Using Java Computing to Improve Cooperative Learning
Llamas, M., Anido, L., Fernández, M. J.
Área de Ingeniería Telemática. Dpto. Tec. de las Comunicaciones
E.T.S.I. Telecomunicación. Universidade de Vigo
Campus Universitario 36200 Vigo. SPAIN
Tf : +34-86-812171, Fax : +34-86-812116
e-mail : {martin,lanido,manolo}
It is well known that learning is an essential process in order to achieve a high cost-effectiveness in industrial and professional environments. Nowadays, there is an increasing number of fields where employers and employees have to cope with changing technologies. They must update their knowledge almost every day.

Different approaches to improve this process have been carried out and intensive research is being dedicated to provide new ones. Teleeducation is one of this ways. It presents a large number of advantages which, unfortunately, have to vie with some drawbacks. Physical separation among the agents involved in the learning process could turn out to be an insuperable difficulty.

In this paper we will show how this drawbacks can be overcome. From a technical point of view, the use of the Java computing allows to provide a range of possibilities which are able to fill the gap due to the geographical distance. We will show which these possibilities are and how they can be use in distance learning environments.


Most relevant topic: Applications. Technology for human training and learning (number 4.4).



1.- Distance Learning by means of Telematics.


In conventional distance education systems, trainees are allowed to study everywhere, at any time and at their own pace. Thus, important economical advantages are achieved. Both for students or trainees and for the institution which takes the charge of carrying through the learning process. Since there is no need for travelling, trainees and tutors have not to waste their time and money. On the other hand, from the point of view of the institutions, neither equipment nor lecture rooms have to be prepared.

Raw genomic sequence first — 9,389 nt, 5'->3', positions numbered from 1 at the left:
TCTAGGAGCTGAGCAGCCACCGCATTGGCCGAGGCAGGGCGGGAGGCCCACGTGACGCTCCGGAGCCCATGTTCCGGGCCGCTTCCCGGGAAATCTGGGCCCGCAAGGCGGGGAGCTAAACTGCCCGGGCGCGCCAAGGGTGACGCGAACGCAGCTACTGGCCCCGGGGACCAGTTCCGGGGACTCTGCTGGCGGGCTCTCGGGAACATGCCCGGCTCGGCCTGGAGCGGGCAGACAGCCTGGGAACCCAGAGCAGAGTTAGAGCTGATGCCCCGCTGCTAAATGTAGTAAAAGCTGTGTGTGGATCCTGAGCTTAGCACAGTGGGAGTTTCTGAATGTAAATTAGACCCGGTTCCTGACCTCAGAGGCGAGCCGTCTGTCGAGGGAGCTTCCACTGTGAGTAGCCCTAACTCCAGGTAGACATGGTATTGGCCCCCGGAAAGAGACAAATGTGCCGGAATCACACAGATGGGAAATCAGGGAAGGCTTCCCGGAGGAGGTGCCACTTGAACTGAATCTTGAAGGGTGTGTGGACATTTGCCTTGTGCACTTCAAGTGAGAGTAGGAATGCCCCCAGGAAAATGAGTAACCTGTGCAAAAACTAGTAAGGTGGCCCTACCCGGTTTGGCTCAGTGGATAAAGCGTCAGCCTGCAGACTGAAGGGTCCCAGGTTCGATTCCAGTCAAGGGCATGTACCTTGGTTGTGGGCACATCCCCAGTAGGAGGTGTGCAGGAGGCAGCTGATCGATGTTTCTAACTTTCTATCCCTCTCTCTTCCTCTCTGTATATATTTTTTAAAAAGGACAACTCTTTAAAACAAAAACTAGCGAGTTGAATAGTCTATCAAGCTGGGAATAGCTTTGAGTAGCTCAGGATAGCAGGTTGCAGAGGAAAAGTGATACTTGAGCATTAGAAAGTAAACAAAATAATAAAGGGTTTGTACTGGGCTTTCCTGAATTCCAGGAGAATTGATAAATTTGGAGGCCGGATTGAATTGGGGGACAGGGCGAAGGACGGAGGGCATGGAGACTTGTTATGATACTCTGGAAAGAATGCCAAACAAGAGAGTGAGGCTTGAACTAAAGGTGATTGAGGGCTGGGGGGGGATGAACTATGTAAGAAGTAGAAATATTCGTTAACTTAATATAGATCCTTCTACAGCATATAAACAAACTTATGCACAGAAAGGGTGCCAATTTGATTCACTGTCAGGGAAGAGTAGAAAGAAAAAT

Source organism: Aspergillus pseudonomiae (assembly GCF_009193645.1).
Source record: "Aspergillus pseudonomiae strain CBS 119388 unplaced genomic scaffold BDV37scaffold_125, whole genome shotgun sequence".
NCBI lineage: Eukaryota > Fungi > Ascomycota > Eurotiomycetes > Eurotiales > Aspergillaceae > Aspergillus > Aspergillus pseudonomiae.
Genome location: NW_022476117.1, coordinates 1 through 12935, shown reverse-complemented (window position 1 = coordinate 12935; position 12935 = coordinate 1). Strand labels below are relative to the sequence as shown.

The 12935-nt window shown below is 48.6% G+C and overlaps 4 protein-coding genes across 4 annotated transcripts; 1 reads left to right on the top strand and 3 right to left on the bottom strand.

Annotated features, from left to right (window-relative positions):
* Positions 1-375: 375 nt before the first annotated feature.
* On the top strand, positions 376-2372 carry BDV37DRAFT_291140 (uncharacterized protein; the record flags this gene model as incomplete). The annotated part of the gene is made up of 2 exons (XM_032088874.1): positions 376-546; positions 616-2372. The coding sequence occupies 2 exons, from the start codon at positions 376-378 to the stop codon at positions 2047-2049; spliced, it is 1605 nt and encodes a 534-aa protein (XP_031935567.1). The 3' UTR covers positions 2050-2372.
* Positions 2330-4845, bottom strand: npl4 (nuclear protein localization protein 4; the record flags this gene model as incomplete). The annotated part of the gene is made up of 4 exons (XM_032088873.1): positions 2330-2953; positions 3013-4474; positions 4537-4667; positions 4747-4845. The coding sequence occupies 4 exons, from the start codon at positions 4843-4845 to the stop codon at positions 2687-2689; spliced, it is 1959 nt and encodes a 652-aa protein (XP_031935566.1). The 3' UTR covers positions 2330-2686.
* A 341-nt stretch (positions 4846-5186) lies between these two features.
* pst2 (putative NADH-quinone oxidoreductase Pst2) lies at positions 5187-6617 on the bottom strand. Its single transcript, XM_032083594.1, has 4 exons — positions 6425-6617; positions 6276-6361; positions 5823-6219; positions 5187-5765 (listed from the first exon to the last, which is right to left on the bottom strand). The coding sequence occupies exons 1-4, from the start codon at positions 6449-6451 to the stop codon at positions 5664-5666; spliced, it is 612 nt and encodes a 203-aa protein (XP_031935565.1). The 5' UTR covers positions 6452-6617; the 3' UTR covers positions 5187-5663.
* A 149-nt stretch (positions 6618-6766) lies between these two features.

Distance learning by means of Telematics adds new advantages, like the use of multimedia material to improve the interaction level, or communication channels. Nowadays, the paramount telematic network is, beyond all doubt, the Internet. It is easy to use, it is cheap and it can be accessed from the trainees? homes. Therefore, we should focus our attention in Internet-based learning environments.

Internet and WWW-based educational environments have proliferated over the last several years with a high level of acceptance from everyone. Internet-based education offers remote access from everywhere and at any time. Moreover, it broadens the Computer Aided Training capabilities in standalone systems. Because every lecturer can place educational material on Internet, every student or trainee in the world, not only those close to that lecturer, is able to access to that information. As a result, anybody with an Internet connection could take advantage from the knowledge of the best experts in every subject. Furthermore, the use of multimedia and simulations, not available in traditional lectures, improves the interaction and therefore the learning quality is increased.

However, we have not yet won the game. We must take into account the point of view of the main character of the movie: the learner. In conventional environments, they are used to asking to their teachers, to discussing with their partners, to having their exercises or training practices checked, etc...



2.- How can we provide the same feelings?